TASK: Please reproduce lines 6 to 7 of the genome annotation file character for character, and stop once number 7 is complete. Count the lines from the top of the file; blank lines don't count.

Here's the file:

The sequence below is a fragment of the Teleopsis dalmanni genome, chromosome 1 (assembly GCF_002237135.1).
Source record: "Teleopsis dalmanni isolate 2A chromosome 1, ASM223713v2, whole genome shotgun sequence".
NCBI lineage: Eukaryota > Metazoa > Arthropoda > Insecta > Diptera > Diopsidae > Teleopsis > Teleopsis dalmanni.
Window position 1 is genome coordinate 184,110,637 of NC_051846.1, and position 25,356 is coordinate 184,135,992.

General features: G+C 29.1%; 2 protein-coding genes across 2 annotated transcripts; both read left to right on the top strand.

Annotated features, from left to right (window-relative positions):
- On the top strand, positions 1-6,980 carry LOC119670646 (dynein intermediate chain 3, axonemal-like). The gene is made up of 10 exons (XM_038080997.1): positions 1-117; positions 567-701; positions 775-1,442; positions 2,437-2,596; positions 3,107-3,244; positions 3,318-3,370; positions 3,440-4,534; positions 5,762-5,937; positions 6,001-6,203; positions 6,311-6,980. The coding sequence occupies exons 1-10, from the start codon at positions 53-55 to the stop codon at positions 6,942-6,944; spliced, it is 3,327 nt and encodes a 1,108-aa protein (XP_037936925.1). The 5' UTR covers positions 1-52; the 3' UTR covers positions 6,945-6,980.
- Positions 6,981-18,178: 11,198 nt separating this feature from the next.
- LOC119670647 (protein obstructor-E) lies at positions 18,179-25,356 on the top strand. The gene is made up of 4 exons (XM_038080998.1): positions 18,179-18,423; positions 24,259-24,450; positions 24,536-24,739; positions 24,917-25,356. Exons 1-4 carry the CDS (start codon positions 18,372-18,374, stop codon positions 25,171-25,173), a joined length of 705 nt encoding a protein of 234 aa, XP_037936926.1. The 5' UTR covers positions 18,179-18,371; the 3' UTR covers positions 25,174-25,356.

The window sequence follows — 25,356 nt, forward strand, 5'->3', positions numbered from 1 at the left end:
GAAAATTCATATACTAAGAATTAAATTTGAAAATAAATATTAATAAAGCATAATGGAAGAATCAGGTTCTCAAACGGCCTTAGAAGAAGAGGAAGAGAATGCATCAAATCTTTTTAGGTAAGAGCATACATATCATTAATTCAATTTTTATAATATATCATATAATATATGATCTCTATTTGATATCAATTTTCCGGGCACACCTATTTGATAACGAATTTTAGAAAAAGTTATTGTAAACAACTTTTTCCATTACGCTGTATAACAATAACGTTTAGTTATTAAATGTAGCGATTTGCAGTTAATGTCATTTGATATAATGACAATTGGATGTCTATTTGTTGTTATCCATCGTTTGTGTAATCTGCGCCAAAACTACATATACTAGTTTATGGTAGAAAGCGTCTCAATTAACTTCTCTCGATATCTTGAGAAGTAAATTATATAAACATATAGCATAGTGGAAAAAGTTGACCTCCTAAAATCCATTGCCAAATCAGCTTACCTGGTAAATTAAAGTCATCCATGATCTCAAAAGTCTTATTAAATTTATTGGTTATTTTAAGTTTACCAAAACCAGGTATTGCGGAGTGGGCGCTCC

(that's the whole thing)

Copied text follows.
Annotated features, from left to right (window-relative positions):
- On the top strand, positions 1-6,980 carry LOC119670646 (dynein intermediate chain 3, axonemal-like). The gene is made up of 10 exons (XM_038080997.1): positions 1-117; positions 567-701; positions 775-1,442; positions 2,437-2,596; positions 3,107-3,244; positions 3,318-3,370; positions 3,440-4,534; positions 5,762-5,937; positions 6,001-6,203; positions 6,311-6,980. The coding sequence occupies exons 1-10, from the start codon at positions 53-55 to the stop codon at positions 6,942-6,944; spliced, it is 3,327 nt and encodes a 1,108-aa protein (XP_037936925.1). The 5' UTR covers positions 1-52; the 3' UTR covers positions 6,945-6,980.